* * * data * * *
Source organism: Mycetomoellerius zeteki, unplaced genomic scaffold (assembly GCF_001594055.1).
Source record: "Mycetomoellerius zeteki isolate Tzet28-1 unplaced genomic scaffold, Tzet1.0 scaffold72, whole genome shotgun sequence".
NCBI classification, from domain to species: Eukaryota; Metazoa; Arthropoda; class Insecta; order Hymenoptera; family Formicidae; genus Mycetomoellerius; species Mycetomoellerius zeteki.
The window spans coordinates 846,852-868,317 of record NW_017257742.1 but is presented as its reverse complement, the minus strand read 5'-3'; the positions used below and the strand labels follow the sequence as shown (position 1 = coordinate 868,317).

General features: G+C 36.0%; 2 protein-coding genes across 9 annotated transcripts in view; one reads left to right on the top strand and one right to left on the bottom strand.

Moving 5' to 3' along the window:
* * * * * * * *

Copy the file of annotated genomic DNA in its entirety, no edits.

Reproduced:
Source organism: Mycetomoellerius zeteki, unplaced genomic scaffold (assembly GCF_001594055.1).
Source record: "Mycetomoellerius zeteki isolate Tzet28-1 unplaced genomic scaffold, Tzet1.0 scaffold72, whole genome shotgun sequence".
NCBI classification, from domain to species: Eukaryota; Metazoa; Arthropoda; class Insecta; order Hymenoptera; family Formicidae; genus Mycetomoellerius; species Mycetomoellerius zeteki.
The window spans coordinates 846,852-868,317 of record NW_017257742.1 but is presented as its reverse complement, the minus strand read 5'-3'; the positions used below and the strand labels follow the sequence as shown (position 1 = coordinate 868,317).

General features: G+C 36.0%; 2 protein-coding genes across 9 annotated transcripts in view; one reads left to right on the top strand and one right to left on the bottom strand.

Moving 5' to 3' along the window: